• managing your own learning self-critically.

Subject-specific skills

You gain subject-specific skills in:

  • understanding the nature and significance of conflict as a human condition
  • the ability to critically apply concepts, theories and methods used in the study of conflict and security to the analysis of political events, ideas, institutions and practices
  • the ability to critically evaluate different interpretations of political issues and events
  • the ability to collect, analyse and present information about conflict and political events
  • an awareness of the main epistemological issues relevant to research in the social sciences, including the major theoretical and epistemological debates in the social sciences as they bear on international conflict analysis.

Transferable skills

You gain the following transferable skills:

  • communication: the ability to communicate effectively and fluently in speech and writing (including, where appropriate, the use of IT), organise information clearly and coherently, use communication and information technology for the retrieval and presentation of information, including, where appropriate, statistical or numerical information
  • information technology: produce written documents, undertake online research, communicate using email, process information using databases
  • working with others: define and review the work of others, work co-operatively on group tasks, understand how groups function, collaborate with others and contribute effectively to the achievement of common goals
  • improving your own learning: explore your strengths and weaknesses, time-management skills, review your working environment (especially the student-staff relationship), develop autonomy in learning, work independently, demonstrate initiative and self-organisation
  • important research management skills include the setting of appropriate timescales for different stages of the research, with clear starting and finishing dates (through a dissertation), presentation of a clear statement of the purposes and expected results of the research, and developing appropriate means of estimating and monitoring resources and use of time
  • problem-solving: identify and define problems, explore alternative solutions and discriminate between them.

The programme aims to:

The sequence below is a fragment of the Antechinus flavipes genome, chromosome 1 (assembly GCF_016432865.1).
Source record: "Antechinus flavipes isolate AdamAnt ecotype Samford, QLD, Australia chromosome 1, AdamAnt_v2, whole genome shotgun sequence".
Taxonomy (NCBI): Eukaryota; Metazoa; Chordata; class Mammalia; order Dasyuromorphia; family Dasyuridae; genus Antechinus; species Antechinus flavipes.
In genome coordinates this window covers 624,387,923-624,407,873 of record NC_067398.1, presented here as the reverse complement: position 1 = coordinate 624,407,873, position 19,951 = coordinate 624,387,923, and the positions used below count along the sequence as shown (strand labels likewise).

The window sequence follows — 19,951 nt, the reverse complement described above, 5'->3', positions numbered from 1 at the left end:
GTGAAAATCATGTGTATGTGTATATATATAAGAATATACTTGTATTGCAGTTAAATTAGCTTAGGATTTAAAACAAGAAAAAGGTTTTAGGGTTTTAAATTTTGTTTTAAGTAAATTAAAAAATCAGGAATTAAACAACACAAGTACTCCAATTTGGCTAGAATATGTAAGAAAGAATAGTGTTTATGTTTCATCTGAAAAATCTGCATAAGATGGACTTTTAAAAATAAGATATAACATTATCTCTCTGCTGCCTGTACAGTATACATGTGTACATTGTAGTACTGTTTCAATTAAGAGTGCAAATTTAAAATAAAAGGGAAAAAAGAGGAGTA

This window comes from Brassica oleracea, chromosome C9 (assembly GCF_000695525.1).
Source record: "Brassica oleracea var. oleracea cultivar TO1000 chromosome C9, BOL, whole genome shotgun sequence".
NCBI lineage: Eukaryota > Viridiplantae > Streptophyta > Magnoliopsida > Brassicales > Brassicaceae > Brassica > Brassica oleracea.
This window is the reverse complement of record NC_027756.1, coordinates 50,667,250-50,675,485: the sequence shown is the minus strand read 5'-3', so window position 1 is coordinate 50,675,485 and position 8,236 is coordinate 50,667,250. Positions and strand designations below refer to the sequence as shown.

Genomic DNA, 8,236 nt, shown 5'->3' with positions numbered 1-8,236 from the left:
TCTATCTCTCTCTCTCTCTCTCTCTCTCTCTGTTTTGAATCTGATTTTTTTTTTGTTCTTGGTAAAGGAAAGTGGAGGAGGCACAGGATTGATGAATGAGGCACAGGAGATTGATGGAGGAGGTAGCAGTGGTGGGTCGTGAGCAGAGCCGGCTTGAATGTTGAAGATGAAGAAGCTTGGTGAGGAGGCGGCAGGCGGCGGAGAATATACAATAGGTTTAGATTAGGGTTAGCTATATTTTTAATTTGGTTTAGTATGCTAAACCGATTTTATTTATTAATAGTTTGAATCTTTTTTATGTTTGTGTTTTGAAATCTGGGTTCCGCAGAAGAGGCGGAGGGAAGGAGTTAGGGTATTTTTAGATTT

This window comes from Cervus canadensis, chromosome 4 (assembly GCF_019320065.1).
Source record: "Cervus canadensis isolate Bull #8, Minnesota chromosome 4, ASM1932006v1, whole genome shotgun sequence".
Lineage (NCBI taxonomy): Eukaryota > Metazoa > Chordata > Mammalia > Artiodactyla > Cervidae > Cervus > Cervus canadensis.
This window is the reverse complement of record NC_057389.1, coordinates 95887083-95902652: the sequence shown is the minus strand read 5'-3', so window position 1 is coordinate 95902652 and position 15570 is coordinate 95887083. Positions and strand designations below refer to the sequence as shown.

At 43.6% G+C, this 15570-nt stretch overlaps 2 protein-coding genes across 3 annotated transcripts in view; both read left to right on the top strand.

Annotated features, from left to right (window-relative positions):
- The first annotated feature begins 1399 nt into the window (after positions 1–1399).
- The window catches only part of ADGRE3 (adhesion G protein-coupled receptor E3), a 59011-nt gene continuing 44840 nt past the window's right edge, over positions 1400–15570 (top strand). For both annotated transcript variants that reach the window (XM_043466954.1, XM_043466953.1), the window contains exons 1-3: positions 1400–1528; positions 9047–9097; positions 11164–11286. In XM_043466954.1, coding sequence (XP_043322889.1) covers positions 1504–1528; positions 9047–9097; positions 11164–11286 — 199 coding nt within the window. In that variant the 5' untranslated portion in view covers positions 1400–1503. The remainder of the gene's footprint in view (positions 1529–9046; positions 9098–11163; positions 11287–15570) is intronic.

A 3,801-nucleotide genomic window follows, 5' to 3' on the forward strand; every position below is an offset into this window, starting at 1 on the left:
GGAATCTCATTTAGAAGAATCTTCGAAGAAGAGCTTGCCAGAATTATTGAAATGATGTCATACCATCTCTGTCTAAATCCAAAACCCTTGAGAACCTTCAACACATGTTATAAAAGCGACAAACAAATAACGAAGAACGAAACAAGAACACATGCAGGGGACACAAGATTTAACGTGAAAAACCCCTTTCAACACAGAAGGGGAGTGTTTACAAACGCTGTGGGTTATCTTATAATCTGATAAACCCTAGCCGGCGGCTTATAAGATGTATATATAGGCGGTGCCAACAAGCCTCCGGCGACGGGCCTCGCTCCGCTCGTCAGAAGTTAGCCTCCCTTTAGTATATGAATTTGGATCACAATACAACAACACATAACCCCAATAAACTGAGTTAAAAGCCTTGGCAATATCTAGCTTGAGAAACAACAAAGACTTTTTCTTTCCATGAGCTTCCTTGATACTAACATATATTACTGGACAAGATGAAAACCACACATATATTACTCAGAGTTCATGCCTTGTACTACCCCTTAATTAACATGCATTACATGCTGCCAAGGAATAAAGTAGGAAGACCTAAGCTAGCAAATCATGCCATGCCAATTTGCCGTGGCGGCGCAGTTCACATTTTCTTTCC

• provide a programme that will attract, and meet the needs of both those seeking to prepare for careers in fields concerned with international conflicts and those with a general intellectual interest in contemporary security issues
  • provide you with a research-active teaching environment which gives you a good grounding in the study of study of international conflict and war, co-operation, security and peace
  • examine how state, non-state and supra-national actors behave and interact in conflict situations
  • ensure that you acquire a solid knowledge of the theories of the causes and dynamics of different kinds of contemporary conflict and security threats and the means to manage them
  • ensure that students who specialise in regional conflicts acquire an advanced understanding of the historical, cultural, social and institutional context of the area to be studied
  • prepare students for various careers in jobs related to international conflict analysis security issues, as well as for career changes in the spirit of lifelong learning
  • develop your general research skills and personal skills (transferable skills) in particular through a substantial dissertation.

Study options for this course

  • The award How you will study How long you will study Course starts Domestic course fees International course fees
  • The awardMAHow you will studyFull-timeHow long you will study12 months
    Course starts find outDomestic course fees find outInternational course fees find out

Notes about fees for this course

Full Time UK/EU: TBC EUR | Full Time Overseas: TBC EUR | Part Time UK/EU: TBC EUR | Part Time Overseas: N/A

Entry requirements

Contact University of Kent to find course entry requirements.